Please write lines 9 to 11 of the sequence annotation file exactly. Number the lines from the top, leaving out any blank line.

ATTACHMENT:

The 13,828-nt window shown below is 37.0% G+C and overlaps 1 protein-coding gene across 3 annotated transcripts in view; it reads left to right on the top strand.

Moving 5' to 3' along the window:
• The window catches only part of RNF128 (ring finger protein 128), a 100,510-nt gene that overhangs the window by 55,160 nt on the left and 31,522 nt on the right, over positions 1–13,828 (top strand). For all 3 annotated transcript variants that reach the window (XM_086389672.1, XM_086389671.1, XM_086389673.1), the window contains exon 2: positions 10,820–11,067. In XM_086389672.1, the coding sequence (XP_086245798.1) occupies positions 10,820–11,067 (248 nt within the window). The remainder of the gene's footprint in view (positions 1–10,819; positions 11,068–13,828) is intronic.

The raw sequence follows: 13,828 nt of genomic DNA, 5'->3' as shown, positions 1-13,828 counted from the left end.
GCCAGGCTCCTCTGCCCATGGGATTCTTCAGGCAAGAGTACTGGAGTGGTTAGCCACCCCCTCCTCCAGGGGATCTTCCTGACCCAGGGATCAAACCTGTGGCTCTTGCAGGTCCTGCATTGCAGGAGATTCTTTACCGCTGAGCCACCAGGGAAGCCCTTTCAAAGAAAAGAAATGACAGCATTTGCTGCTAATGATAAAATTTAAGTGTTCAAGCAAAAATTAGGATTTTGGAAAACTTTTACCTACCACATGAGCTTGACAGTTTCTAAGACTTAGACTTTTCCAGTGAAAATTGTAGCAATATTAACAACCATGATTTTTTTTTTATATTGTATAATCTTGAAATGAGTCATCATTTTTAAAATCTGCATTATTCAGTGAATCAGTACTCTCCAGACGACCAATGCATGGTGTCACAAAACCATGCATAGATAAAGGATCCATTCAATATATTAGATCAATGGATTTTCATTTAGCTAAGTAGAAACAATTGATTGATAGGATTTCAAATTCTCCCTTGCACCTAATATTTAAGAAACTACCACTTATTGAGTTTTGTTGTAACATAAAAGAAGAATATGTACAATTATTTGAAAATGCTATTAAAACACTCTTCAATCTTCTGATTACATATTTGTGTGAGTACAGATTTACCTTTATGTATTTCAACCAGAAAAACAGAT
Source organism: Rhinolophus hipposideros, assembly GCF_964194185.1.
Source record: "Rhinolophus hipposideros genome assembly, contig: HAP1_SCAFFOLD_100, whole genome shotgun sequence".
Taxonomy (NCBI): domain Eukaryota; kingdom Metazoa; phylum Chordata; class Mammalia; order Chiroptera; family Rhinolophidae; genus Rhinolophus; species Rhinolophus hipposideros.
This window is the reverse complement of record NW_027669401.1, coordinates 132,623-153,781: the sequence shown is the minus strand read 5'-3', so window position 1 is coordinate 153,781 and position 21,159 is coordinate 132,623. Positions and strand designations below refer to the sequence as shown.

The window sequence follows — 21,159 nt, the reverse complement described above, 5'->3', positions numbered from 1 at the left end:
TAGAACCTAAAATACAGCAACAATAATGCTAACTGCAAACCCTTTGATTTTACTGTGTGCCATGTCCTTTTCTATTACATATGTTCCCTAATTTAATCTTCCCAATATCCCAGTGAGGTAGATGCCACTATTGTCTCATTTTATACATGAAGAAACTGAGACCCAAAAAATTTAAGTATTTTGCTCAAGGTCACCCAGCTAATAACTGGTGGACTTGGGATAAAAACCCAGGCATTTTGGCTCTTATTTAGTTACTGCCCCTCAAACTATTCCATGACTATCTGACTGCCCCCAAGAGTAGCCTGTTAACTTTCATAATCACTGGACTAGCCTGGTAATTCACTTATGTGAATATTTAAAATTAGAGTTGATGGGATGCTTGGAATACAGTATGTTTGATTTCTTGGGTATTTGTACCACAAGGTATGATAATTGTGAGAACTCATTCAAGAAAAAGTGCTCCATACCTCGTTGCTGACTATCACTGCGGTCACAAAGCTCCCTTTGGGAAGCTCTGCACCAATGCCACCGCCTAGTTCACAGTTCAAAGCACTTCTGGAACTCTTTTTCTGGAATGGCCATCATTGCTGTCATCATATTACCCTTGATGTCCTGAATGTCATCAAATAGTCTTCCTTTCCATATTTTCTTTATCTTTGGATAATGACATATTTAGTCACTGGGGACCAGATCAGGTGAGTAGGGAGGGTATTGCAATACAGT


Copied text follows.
This window is the reverse complement of record NW_027669401.1, coordinates 132,623-153,781: the sequence shown is the minus strand read 5'-3', so window position 1 is coordinate 153,781 and position 21,159 is coordinate 132,623. Positions and strand designations below refer to the sequence as shown.

The window sequence follows — 21,159 nt, the reverse complement described above, 5'->3', positions numbered from 1 at the left end:
TAGAACCTAAAATACAGCAACAATAATGCTAACTGCAAACCCTTTGATTTTACTGTGTGCCATGTCCTTTTCTATTACATATGTTCCCTAATTTAATCTTCCCAATATCCCAGTGAGGTAGATGCCACTATTGTCTCATTTTATACATGAAGAAACTGAGACCCAAAAAATTTAAGTATTTTGCTCAAGGTCACCCAGCTAATAACTGGTGGACTTGGGATAAAAACCCAGGCATTTTGGCTCTTATTTAGTTACTGCCCCTCAAACTATTCCATGACTATCTGACTGCCCCCAAGAGTAGCCTGTTAACTTTCATAATCACTGGACTAGCCTGGTAATTCACTTATGTGAATATTTAAAATTAGAGTTGATGGGATGCTTGGAATACAGTATGTTTGATTTCTTGGGTATTTGTACCACAAGGTATGATAATTGTGAGAACTCATTCAAGAAAAAGTGCTCCATACCTCGTTGCTGACTATCACTGCGGTCACAAAGCTCCCTTTGGGAAGCTCTGCACCAATGCCACCGCCTAGTTCACAGTTCAAAGCACTTCTGGAACTCTTTTTCTGGAATGGCCATCATTGCTGTCATCATATTACCCTTGATGTCCTGAATGTCATCAAATAGTCTTCCTTTCCATATTTTCTTTATCTTTGGATAATGACATATTTAGTCACTGGGGACCAGATCAGGTGAGTAGGGAGGGTATTGCAATACAGT